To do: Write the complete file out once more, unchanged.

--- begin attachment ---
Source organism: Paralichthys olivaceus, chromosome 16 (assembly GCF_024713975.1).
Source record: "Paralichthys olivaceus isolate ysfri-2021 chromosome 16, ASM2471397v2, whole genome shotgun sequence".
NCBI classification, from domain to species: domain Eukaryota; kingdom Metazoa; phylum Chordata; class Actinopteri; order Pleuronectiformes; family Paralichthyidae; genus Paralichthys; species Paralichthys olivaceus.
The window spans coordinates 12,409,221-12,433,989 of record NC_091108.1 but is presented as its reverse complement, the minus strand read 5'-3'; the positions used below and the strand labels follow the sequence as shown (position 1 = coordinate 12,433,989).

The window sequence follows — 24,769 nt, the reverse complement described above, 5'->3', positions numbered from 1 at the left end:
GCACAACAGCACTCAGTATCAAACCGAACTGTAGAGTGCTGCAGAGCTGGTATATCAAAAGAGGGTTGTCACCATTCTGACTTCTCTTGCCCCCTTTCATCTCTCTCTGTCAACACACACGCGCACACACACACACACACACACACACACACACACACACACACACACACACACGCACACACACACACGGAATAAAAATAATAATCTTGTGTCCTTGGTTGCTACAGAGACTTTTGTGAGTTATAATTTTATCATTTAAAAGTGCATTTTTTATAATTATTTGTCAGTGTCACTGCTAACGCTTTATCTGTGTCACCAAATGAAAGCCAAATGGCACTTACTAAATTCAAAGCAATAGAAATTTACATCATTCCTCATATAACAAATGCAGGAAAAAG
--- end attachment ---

Source organism: Paralichthys olivaceus, chromosome 16 (assembly GCF_024713975.1).
Source record: "Paralichthys olivaceus isolate ysfri-2021 chromosome 16, ASM2471397v2, whole genome shotgun sequence".
NCBI classification, from domain to species: domain Eukaryota; kingdom Metazoa; phylum Chordata; class Actinopteri; order Pleuronectiformes; family Paralichthyidae; genus Paralichthys; species Paralichthys olivaceus.
The window spans coordinates 12,409,221-12,433,989 of record NC_091108.1 but is presented as its reverse complement, the minus strand read 5'-3'; the positions used below and the strand labels follow the sequence as shown (position 1 = coordinate 12,433,989).

The window sequence follows — 24,769 nt, the reverse complement described above, 5'->3', positions numbered from 1 at the left end:
GCACAACAGCACTCAGTATCAAACCGAACTGTAGAGTGCTGCAGAGCTGGTATATCAAAAGAGGGTTGTCACCATTCTGACTTCTCTTGCCCCCTTTCATCTCTCTCTGTCAACACACACGCGCACACACACACACACACACACACACACACACACACACACACACACACACACGCACACACACACACGGAATAAAAATAATAATCTTGTGTCCTTGGTTGCTACAGAGACTTTTGTGAGTTATAATTTTATCATTTAAAAGTGCATTTTTTATAATTATTTGTCAGTGTCACTGCTAACGCTTTATCTGTGTCACCAAATGAAAGCCAAATGGCACTTACTAAATTCAAAGCAATAGAAATTTACATCATTCCTCATATAACAAATGCAGGAAAAAG